My son has been in a school program with day tx services since he was 11...this is a blessing and a curse lol. When we were going through the hospitalizations and then the Residential Treatment Facility (RTF) placement, his day treatment counselor was so great. She had always believed he fell on the spectrum and she shared with me that although my intuition was correct that many people at the school program did not agree with the diagnosis..that there were many people that did agree with the diagnosis. Since then, it's been a mixed bag of opinions...including the Residential Treatment Facility (RTF).

    Currently, he still exhibits many, many social deficiencies and doesn't read cues. He still has a mostly flat affect...but not like when he was younger. He can make eye contact with prompting. He still needs a strict structured routine. He has no concept of how his behaviors affect others and he truly believes that when he is over something...everyone else should be too. And it's not the normal teenage attitude. He truly doesn't grasp why people aren't moving passed whatever the issue is. And it's all issues...from bumping into someone to throwing a phone against a wall. It's not an empathy thing...he can be empathetic...he just can't see how someone else feels...nor can he see outside his own needs/wants.

    He has no concept of abstract ideas...this makes learning consequences difficult. I can tell him, "You're going to be 16 soon and then you will be treated as an adult if you attack someone or destroy property," and he can know that...but the idea of how to avoid it is totally alien to him. When he is in the moment 95% of the time he can't access coping skills to make a good choice. It's like there has to be a planetary alignment and the Earth spinning in just a certain way on it's axis so that he will make a choice to seek out help when he feels himself losing it. This leaves his whole team scratching our heads as to what was different about this time as opposed to the last 20 times?? But, there's NEVER an answer. Interestingly, I really don't think he knows the words he needs to express himself. That is one thing we all agree on. We are positive he parrots what he's heard us (his team) use to describe his feelings/behaviors.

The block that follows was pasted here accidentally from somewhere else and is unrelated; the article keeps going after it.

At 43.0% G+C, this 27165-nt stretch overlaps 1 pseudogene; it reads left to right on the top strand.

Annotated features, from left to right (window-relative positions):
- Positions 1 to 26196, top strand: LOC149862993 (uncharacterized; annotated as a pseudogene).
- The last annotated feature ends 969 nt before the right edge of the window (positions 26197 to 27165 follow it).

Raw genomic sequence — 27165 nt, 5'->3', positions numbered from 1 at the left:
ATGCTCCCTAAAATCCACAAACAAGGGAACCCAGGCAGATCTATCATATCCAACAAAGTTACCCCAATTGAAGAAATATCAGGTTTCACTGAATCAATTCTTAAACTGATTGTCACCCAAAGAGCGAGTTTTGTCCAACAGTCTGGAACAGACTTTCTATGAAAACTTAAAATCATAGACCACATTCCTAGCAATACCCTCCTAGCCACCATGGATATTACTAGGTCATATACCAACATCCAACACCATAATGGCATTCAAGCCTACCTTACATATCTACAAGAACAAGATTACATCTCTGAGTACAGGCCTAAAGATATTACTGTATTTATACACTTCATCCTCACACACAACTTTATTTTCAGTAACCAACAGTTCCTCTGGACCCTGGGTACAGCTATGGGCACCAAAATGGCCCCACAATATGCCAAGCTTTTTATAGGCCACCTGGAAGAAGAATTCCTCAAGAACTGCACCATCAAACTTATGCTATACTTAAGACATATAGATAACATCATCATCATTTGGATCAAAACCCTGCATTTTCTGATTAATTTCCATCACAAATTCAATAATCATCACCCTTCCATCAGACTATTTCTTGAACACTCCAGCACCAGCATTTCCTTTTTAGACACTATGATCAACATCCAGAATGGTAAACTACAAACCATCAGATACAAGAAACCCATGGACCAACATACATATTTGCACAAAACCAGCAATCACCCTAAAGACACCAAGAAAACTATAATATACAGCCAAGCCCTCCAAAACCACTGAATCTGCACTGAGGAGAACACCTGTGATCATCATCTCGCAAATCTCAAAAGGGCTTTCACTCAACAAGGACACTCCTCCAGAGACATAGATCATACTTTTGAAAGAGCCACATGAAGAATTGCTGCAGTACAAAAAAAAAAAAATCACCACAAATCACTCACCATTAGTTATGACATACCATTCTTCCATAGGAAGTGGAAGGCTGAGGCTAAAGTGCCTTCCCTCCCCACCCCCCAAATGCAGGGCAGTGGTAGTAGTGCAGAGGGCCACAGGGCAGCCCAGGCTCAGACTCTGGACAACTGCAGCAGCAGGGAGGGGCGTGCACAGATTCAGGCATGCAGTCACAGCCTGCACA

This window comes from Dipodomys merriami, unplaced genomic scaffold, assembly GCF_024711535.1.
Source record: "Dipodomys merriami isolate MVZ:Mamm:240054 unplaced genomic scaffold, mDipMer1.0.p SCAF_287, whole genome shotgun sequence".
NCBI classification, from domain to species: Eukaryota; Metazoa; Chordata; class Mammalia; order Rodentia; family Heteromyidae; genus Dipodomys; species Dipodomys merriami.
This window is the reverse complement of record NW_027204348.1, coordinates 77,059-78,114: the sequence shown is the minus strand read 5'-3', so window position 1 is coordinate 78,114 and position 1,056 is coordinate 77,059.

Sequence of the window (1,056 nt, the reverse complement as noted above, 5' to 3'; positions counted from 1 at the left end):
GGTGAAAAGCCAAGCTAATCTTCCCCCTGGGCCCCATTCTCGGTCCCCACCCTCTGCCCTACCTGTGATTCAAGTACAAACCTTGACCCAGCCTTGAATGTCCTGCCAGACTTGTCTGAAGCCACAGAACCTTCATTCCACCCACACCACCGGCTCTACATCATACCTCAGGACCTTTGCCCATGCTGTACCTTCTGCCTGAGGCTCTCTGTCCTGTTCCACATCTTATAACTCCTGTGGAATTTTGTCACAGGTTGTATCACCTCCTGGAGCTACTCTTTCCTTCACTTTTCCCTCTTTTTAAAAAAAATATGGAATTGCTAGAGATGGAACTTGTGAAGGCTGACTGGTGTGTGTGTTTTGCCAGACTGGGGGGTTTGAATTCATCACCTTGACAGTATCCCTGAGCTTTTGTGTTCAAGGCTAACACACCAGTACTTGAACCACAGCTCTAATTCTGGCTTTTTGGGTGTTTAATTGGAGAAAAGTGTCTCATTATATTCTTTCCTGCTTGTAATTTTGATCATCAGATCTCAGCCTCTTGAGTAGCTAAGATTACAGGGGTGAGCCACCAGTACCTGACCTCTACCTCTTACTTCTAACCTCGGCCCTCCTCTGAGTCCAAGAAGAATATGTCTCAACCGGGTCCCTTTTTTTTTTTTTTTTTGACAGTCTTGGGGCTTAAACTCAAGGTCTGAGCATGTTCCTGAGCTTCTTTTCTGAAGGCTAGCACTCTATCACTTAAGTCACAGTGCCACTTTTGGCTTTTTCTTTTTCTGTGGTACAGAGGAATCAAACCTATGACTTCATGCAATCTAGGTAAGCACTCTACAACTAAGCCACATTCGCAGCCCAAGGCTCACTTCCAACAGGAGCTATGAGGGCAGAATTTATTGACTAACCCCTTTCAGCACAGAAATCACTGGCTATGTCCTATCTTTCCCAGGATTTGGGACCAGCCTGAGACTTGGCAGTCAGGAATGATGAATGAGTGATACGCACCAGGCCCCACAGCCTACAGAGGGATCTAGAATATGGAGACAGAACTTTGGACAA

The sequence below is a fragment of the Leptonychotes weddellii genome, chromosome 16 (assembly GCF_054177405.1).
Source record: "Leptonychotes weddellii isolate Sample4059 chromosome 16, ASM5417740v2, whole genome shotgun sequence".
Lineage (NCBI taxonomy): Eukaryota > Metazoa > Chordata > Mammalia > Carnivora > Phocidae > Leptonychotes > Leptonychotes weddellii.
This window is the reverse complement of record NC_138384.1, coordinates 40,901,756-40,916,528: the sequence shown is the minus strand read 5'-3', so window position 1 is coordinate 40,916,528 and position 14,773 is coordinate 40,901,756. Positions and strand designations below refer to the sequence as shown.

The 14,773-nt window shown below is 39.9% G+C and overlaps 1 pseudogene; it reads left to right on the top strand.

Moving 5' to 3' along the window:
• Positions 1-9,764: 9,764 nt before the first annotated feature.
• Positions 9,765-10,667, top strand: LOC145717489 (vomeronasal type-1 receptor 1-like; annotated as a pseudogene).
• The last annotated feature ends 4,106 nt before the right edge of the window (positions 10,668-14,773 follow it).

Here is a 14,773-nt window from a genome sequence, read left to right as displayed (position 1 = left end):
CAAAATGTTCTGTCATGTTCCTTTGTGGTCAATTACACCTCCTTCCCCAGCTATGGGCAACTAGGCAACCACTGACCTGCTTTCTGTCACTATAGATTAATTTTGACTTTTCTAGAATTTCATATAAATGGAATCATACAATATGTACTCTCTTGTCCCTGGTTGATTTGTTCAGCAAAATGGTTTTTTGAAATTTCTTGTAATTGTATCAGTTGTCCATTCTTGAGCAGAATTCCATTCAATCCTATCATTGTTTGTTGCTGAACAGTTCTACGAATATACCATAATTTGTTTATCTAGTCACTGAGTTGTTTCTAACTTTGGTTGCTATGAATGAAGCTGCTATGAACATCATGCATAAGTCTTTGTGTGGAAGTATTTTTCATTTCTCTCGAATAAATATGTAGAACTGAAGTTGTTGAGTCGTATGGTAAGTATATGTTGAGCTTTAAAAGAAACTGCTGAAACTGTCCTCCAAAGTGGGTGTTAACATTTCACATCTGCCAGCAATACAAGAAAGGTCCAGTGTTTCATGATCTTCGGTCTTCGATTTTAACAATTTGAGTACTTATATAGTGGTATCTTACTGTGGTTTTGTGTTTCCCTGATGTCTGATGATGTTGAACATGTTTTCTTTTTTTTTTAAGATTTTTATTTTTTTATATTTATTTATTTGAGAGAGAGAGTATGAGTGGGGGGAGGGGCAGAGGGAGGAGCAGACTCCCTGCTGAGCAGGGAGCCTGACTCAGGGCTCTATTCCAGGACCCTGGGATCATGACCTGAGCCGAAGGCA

He's still developmentally delayed...around the age of a 12 year old. He still has bowel movements in his pants..and doesn't care. I have to literally drag him to the bathroom to make him clean himself up. If someone comments on his smell..he gets upset/angry. But he still won't independently clean himself up...and it won't stop him from doing it again. I don't think this is just mental illness and just developmental delays. I feel strongly (as I always have) that it's the big picture. These things are linked. Aspergers typically presents with both ADD/ADHD and Generalized Anxiety Disorder (GAD). I don't think it's a million little things. I think its one big thing with a mental illness.

    Hope this helps. Thanks for the validation!!! :)

  6. TerryJ2

    TerryJ2 Well-Known Member

    Sounds very Aspie to me.
    In regard to the bowel movements and bathing, he's never going to do it because it bothers him. It's got to be a house rule. Just like no door slamming, using a fork to eat, that sort of thing. If he has sensory issues, try Wet Wipes, followed by dry TP.
    Sorry, I can't recall ... is he adopted? I'm wondering about the no-pain issues.